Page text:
Managing The Client Experience
Luff Law Firm
Susan Barfield (00:06):
Hello. Thank you for joining another Case Works Stream. Today, we are joined by Patrick Luff and we are going to be talking about the ever-so-important topic about client engagement and really just the importance of client engagement. Like I mentioned, Patrick, I really appreciate you being here to connect with us today, but real quickly for those that are watching and listening, just want to give you a quick rundown, a little bit about Patrick’s background. He has a firm called the Luff Law Firm and it’s based out of Dallas, is that right, Patrick?
Patrick Luff (00:41):
Dallas and San Juan, Puerto Rico.
Susan Barfield (00:43):
Yeah, exactly. I know that you’ve been appointed to multiple master cases as co-liaison council, co-lead council, and as a member of the plaintiffs steering committee. So again, thanks so much for taking time to connect and talk about client engagement.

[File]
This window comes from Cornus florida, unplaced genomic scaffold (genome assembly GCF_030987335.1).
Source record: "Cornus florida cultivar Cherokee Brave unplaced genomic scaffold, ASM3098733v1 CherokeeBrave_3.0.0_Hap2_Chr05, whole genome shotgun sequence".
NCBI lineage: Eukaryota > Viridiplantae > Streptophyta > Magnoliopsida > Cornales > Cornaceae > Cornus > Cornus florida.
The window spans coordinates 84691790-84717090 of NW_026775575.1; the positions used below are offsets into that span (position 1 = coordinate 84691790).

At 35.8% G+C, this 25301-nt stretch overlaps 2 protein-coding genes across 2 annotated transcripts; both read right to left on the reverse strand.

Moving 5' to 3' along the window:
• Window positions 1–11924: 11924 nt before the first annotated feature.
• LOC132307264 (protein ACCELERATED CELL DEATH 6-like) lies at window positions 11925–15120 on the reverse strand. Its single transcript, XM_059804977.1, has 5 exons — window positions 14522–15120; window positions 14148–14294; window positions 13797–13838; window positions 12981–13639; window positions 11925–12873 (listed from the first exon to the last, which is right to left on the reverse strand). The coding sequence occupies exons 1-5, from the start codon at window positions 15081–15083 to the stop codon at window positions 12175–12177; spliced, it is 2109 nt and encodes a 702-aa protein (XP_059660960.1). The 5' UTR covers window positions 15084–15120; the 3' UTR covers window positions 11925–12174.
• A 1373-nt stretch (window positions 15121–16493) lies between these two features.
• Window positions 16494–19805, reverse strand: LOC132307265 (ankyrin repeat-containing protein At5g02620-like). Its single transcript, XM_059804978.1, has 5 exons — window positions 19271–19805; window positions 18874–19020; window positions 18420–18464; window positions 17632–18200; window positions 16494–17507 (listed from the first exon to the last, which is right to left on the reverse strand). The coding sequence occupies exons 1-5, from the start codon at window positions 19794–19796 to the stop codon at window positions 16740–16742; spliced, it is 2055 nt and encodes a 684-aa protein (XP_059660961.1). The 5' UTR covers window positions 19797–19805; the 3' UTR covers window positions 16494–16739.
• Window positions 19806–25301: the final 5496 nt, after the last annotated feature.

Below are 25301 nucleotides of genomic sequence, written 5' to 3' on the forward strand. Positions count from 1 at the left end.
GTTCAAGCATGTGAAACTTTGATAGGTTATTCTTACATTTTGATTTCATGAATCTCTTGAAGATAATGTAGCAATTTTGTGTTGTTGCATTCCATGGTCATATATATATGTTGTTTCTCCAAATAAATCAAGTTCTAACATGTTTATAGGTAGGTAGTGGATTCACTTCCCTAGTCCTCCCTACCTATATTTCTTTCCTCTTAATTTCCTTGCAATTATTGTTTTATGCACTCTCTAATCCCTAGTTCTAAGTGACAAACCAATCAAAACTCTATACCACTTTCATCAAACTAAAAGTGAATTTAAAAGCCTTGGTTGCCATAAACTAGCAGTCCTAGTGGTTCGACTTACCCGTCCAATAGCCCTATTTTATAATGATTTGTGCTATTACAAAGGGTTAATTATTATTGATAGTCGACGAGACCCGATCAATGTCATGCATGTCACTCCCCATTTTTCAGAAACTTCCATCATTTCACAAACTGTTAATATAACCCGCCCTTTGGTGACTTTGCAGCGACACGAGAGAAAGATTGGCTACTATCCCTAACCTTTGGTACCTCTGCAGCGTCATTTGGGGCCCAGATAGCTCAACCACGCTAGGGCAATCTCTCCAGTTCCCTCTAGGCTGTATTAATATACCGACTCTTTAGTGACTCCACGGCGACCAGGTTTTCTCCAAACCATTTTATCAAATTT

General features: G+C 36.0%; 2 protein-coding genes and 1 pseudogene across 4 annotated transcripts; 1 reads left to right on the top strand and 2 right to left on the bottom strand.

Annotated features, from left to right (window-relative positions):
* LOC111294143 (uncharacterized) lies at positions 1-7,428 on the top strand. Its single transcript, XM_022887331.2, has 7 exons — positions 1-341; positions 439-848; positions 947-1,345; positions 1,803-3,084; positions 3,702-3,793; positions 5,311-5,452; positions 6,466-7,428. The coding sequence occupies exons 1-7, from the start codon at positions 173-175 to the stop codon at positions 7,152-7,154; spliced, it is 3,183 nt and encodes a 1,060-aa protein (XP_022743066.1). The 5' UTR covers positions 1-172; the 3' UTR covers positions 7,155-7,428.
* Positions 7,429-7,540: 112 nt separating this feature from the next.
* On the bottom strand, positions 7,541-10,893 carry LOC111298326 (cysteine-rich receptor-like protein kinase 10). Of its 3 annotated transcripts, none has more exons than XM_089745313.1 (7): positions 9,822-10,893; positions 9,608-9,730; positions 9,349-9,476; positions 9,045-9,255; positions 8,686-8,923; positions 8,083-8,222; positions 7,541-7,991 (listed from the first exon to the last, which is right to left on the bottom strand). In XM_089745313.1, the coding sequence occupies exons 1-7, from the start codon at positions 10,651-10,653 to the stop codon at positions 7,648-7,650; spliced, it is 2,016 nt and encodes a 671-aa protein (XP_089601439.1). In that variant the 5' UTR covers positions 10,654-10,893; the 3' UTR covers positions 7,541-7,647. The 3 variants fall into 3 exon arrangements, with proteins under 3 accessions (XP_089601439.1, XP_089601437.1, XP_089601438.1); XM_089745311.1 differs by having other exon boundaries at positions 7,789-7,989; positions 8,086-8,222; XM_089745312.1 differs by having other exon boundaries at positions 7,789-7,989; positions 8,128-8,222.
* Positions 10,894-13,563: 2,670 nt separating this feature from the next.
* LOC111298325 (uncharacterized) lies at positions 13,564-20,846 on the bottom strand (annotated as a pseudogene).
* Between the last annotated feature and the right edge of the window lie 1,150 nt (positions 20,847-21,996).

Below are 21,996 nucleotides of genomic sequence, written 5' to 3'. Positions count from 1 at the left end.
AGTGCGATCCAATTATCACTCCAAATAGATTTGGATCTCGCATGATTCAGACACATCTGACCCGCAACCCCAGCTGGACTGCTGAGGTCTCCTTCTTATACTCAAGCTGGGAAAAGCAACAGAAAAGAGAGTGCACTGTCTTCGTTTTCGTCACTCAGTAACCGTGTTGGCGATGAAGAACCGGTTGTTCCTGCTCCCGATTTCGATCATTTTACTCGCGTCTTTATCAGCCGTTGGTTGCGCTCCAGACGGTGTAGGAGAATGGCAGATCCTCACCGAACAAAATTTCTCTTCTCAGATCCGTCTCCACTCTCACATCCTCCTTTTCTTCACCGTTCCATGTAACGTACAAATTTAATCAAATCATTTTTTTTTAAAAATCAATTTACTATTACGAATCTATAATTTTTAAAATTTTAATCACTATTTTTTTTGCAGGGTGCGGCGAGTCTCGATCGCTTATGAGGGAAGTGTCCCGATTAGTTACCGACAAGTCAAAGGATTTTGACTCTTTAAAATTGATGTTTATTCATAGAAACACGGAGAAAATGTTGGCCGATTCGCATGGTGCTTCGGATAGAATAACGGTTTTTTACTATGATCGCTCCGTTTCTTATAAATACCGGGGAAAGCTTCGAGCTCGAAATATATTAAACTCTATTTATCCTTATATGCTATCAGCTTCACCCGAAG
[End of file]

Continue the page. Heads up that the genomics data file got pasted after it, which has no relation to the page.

Patrick Luff (00:59):
Well, thanks for having me, as always.
Susan Barfield (01:01):
Yeah. As I was just talking to you before we started recording, we always talk about, and we all know that to fully work up cases and to try and prevent dual rep issues, we’ve got to be really proactive in contacting these plaintiffs throughout the process and keeping them informed and engaged. And I don’t know, Patrick, if you read this article, I should have sent it to you before this, but I recently read the first ever survey of MDL Plaintiffs and what the findings indicated was that plaintiffs who do not hear from their lawyer just for 90 days are 50% more likely that they’ll never pick up our call again. So-